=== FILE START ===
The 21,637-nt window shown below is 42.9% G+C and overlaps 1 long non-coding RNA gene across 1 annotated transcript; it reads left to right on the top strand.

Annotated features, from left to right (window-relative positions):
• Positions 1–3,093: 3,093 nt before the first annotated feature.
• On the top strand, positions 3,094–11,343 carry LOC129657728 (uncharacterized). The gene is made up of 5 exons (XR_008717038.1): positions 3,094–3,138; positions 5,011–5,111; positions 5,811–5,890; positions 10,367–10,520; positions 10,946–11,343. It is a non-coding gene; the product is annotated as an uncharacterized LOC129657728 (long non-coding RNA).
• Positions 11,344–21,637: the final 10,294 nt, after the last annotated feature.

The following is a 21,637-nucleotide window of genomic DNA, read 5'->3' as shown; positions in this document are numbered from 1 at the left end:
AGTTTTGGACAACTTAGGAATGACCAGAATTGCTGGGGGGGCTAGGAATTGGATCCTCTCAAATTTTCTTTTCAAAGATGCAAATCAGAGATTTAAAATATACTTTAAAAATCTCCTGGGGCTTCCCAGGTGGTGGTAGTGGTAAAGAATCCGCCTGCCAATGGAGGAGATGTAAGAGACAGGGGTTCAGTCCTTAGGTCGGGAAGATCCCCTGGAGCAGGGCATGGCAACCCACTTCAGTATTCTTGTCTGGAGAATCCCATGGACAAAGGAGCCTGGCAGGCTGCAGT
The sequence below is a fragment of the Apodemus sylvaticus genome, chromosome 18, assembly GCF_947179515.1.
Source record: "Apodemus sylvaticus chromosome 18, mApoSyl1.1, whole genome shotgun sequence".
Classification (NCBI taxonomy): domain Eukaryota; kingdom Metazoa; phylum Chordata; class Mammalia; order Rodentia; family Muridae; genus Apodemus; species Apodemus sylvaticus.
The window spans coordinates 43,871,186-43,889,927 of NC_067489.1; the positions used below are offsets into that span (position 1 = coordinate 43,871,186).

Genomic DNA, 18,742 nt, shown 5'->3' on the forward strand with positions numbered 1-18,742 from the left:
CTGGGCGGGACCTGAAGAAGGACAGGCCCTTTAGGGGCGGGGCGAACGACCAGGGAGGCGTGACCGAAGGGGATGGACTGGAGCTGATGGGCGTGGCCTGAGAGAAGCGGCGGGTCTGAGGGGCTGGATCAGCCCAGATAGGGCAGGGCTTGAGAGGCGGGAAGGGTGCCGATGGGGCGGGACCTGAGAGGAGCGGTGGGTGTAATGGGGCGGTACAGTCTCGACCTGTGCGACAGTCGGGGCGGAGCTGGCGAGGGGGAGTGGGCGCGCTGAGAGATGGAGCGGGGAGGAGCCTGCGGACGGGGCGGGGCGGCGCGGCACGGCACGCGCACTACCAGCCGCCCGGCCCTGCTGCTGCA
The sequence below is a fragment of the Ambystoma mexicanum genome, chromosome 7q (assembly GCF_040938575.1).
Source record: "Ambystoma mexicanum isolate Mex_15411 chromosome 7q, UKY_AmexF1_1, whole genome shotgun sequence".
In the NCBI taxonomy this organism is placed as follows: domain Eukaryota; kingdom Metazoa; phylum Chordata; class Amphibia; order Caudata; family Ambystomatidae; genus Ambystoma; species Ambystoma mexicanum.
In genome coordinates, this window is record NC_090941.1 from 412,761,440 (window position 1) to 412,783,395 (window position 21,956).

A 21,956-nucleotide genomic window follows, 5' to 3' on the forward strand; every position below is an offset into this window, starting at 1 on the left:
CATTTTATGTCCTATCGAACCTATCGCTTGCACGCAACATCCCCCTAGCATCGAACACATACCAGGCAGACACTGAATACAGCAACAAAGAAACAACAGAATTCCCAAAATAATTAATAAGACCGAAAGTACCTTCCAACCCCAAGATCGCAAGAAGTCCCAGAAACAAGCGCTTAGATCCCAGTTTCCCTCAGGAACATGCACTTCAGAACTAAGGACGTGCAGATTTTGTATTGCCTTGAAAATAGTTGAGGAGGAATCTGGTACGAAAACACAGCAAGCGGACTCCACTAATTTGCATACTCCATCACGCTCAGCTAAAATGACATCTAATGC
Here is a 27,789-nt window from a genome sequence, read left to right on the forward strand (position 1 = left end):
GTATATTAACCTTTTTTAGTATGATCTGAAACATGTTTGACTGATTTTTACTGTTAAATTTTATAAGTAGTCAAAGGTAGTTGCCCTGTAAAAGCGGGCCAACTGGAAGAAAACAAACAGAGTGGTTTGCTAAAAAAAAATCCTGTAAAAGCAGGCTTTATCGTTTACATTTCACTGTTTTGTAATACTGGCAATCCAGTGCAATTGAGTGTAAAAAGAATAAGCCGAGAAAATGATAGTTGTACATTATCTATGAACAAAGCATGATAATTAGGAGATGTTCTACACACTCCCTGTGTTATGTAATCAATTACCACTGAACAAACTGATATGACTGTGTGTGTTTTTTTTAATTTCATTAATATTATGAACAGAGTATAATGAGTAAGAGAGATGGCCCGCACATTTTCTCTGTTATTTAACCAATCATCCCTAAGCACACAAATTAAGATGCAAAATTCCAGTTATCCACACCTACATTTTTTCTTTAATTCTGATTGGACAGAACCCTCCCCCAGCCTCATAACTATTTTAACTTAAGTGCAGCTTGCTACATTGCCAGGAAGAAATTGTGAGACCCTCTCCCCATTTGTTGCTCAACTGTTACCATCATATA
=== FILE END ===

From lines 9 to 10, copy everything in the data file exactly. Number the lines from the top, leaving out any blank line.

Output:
Source record: "Apodemus sylvaticus chromosome 18, mApoSyl1.1, whole genome shotgun sequence".
Classification (NCBI taxonomy): domain Eukaryota; kingdom Metazoa; phylum Chordata; class Mammalia; order Rodentia; family Muridae; genus Apodemus; species Apodemus sylvaticus.